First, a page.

Tips for Positive Teacher-Student Relationship

The Teacher’s Lunchbox: Recipes for Positive Relationships

The importance of positive teacher – student relationships

Hello, educators. My name is Phyllis Ohr, and for the past 20 years I’ve engaged in teacher consultation and mentoring as a school psychologist throughout the New York City area. I’m very excited to share some of my ideas with you in a series of monthly blog posts. This first post comes at the start of the new school year, a perfect time to develop rapport with your students. Most of my ideas for positive teacher techniques are common sense, but there may be some relationship strategies you haven’t used before.

Why is it important to develop strong rapport with your students? Educational research has shown that when teachers develop positive relationships, they create an environment where students thrive and enjoy school more. According to Sara Rimm-Kaufman, Ph.D., an expert in the field, and as cited by the American Psychological Association, students will develop positive relationships if their teacher 1) shows a personal interest in that student, 2) actively listens to and engages in open communication with the student, and 3) guides the student using positive regard instead of negative judgment.

Now that you’re starting the new school year, you have the opportunity to build positive relationships with your students from day one. You can practice positive teacher relationship techniques using the acronym POSITIVE RELATIONSHIPS:

Ingredients for creating positive teacher – student relationships

  • Praise: positive reinforcement is very powerful — especially if you tell your students exactly what you like about their behavior.
  • Openness: be a role model to your students by sharing when you’re proud of your accomplishments — and likewise acknowledging your mistakes.
  • Support: show your support of students’ ability to become independent problem solvers by expressing a positive attitude when they work on their own.
  • Interest: become personally interested in getting to know the children in your classroom; show enthusiasm for their interests.
  • Trustworthiness: be a positive role model by being honest and following through when promises are made.
  • Interact: instead of spending time at your desk, join students as they sit in groups.
  • Validate: acknowledge students’ emotional responses without judging, and demonstrate how you control your own emotional responses as a guide.
  • Enjoy: show your pleasure and enjoyment of your students — smile!

classroom

 

  • Respect: showing respect is both verbal and nonverbal. Be aware of the messages you send and how your tone of voice or body language may convey a lack of respect — even if your words are positive. Use nonthreatening words and actions.
  • Empathize: show empathy and compassion by thinking about what it’s like to be in your student’s shoes.
  • Listen: show you’re listening attentively and actively by repeating and extending what the student says.
  • Accept: while you will be able to form positive relationships with many of your students, demonstrate acceptance if a student chooses to remain distant.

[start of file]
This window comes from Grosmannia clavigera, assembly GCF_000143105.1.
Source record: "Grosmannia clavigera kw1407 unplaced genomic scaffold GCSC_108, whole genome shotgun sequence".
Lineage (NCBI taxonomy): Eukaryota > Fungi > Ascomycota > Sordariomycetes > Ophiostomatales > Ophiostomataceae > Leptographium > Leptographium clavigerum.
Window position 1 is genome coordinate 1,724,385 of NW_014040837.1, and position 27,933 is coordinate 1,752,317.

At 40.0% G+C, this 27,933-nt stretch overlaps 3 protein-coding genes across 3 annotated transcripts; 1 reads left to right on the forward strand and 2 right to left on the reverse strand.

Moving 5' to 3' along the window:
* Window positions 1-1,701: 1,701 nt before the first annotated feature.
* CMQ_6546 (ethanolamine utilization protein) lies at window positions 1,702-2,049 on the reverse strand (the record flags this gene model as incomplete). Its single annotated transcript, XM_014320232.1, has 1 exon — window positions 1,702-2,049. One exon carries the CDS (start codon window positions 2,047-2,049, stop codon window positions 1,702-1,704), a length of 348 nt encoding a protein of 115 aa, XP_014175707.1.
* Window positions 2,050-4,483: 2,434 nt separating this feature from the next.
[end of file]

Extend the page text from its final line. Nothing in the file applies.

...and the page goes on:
• Tolerance: let’s face it: Not every day will be perfect. Model for your students methods to tolerate distress by talking about how you calm yourself down.
  • Individualize: your class is made up of many different personalities. Get to know each of your students separately by engaging in individual conversation, especially inhibited or challenging students.
  • Observe: it’s common to experience moments with students that can be very stressful. Instead of reacting, take a few moments to “take hold of your mind.” Do this by observing and calmly letting your thoughts and emotions come and go like a wave.
  • Nurture: provide emotional nurturance and growth in the classroom by engaging students in daily classroom rituals where they are encouraged to express themselves without judgment
  • Share: if you model sharing of yourself (such as your goals, your likes, or your disappointments), you create an environment where sharing is the norm.
  • Helpful: set up a system in the classroom where being helpful and kind to each other is positively reinforced. Fill up a bucket with good deeds, and reward the class when they fill it. That will give you plenty of chances to give positive feedback to your students.
  • Imitate: it’s your job to lead in the classroom, but you can follow your students’ lead in certain situations. Imitating their appropriate behaviors is a wonderful way to show your approval. For example, let them choose all aspects of an art project (what to create, what materials to use, etc.), and then follow their instructions.
  • Play: when your students are engaging in free play, join the play as an equal, as long as they seem comfortable.
  • Sensitivity: children’s emotional reactions are not always predictable, and you can’t assume a child will feel a certain way when something happens. Be a sensitive teacher by voicing acceptance of each student’s emotional response while helping them explore why he or she might feel that way.

Thank you for reading my first blog post. I enjoyed putting together the ingredients for positive teacher-student relationships. I realize that some students are easier to form relationships with than others. You may have children in your class with emotional, behavioral, social, and/or academic challenges which often impact a teacher’s ability to understand and help those children. For my next blog I will address the ingredients for understanding and helping children with challenges.

Bye Bye!

 By Dr. Phyllis Ohr

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